xxx older mature dating - How is carbon 14 used in radiocarbon dating
It's been painstakingly pieced together from the carbon content in living and long-dead tree rings. The layer (or ring) directly reflects the carbon-14 content of that year, so a ring that was formed 500 years ago tells us the ratio of carbon-14 to regular carbon-12 (14C/12C) of something that died 500 years ago.
As well as the tree ring record, scientists have used the carbon record from corals to calculate C14/C12 levels right back to 50,000 years ago.
With an extra neutron and one less proton, that's no longer a nitrogen atom — six protons plus eight neutrons spells carbon-14.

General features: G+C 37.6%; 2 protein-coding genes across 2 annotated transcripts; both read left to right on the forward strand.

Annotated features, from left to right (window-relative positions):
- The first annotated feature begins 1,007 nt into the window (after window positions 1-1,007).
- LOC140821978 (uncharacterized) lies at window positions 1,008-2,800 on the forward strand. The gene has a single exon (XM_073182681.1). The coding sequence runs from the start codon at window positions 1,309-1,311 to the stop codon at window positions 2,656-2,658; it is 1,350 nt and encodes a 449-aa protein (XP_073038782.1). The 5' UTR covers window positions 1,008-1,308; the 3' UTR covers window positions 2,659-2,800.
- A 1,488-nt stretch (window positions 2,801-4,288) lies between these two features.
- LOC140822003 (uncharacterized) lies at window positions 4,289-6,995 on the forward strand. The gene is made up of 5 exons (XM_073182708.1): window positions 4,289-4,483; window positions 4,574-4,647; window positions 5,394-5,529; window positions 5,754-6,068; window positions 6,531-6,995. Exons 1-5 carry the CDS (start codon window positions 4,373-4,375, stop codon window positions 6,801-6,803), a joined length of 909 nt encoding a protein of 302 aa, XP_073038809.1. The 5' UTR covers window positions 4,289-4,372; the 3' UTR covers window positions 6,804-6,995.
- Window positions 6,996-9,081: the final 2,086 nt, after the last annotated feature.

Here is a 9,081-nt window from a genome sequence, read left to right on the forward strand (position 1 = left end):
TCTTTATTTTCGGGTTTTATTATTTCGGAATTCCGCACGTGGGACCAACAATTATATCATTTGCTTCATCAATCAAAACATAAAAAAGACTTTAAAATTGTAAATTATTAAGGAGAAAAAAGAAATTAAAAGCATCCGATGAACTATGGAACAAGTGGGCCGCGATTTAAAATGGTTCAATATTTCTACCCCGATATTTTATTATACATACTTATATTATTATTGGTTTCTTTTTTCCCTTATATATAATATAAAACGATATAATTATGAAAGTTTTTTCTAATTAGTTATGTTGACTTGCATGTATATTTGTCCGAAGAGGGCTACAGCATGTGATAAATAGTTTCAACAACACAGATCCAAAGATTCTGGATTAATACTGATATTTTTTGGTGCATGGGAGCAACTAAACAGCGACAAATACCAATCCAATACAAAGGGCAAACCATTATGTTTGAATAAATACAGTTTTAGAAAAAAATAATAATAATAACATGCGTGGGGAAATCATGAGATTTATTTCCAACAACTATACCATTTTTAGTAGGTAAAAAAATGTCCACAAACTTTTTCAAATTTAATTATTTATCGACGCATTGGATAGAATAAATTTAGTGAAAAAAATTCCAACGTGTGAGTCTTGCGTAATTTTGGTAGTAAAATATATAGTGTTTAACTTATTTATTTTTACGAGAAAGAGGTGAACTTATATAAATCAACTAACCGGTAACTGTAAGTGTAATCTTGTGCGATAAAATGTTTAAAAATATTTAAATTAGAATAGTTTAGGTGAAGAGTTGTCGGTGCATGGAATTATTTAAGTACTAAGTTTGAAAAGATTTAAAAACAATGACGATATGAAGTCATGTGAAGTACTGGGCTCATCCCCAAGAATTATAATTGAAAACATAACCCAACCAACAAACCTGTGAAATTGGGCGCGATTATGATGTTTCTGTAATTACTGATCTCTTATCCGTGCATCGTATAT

When those speedy protons hit atoms you end up with a few stray neutrons zipping around the place.
And when one of those energetic neutrons hits a nitrogen atom, the nitrogen spits out a proton.
Radiocarbon dating is used to work out the age of things that died up to 50,000 years ago. As far as working out the age of long-dead things goes, carbon has got a few things going for it. The proteins, carbohydrates and fats that make up much of our tissues are all based on carbon.
Everything from the fibres in the Shroud of Turin to Otzi the Iceman has had their birthday determined the carbon-14 way. There's plenty of hydrogen, oxygen and nitrogen in living things too, but carbon's got something none of them do — a radioactive isotope that can take thousands of years to decay.
It's not that the radioactive carbon in air or food doesn't decay, it does.